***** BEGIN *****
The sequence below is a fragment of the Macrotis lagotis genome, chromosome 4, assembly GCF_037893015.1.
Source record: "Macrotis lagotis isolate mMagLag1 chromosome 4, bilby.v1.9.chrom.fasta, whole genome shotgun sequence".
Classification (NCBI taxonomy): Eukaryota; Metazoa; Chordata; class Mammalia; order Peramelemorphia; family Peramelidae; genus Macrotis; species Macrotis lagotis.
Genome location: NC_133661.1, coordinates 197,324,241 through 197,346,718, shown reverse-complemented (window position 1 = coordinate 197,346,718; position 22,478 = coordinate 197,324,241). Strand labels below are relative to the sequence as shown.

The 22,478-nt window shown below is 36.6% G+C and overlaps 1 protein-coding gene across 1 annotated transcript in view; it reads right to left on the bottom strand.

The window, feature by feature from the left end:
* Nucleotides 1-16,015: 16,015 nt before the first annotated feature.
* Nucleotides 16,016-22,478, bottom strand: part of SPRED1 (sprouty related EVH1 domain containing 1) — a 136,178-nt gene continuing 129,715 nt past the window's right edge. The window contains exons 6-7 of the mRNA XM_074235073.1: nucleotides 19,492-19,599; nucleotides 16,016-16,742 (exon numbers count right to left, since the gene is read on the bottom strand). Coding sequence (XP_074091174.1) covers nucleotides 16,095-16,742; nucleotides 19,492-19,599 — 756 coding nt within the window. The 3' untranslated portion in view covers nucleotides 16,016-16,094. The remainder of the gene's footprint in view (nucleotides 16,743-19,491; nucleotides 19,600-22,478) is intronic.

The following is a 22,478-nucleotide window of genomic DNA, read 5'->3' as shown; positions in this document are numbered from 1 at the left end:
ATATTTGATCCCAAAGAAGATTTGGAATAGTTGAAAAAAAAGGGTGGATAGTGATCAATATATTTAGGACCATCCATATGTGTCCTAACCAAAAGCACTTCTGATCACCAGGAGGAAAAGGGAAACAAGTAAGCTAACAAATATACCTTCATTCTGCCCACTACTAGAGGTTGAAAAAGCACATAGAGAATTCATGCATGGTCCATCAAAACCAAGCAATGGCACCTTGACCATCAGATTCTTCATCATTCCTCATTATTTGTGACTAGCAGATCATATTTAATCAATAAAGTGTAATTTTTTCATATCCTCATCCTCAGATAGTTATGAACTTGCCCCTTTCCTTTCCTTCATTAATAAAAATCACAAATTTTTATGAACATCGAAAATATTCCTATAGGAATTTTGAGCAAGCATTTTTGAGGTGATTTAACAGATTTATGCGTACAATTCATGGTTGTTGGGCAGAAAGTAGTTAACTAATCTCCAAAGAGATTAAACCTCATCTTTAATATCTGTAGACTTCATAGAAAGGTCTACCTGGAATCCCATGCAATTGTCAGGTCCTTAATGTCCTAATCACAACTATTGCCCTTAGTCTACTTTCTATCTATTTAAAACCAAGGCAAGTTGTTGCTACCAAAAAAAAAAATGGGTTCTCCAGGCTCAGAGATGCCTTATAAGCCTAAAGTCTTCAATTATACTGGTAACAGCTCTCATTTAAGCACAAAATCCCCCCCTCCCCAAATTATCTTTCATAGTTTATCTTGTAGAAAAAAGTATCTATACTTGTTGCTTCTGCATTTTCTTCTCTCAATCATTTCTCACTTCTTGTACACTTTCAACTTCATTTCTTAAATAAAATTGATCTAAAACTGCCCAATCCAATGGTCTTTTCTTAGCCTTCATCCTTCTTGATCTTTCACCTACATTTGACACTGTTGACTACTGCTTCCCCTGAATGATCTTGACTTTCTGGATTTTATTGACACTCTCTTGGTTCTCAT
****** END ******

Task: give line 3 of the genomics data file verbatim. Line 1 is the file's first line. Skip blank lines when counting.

Classification (NCBI taxonomy): Eukaryota; Metazoa; Chordata; class Mammalia; order Peramelemorphia; family Peramelidae; genus Macrotis; species Macrotis lagotis.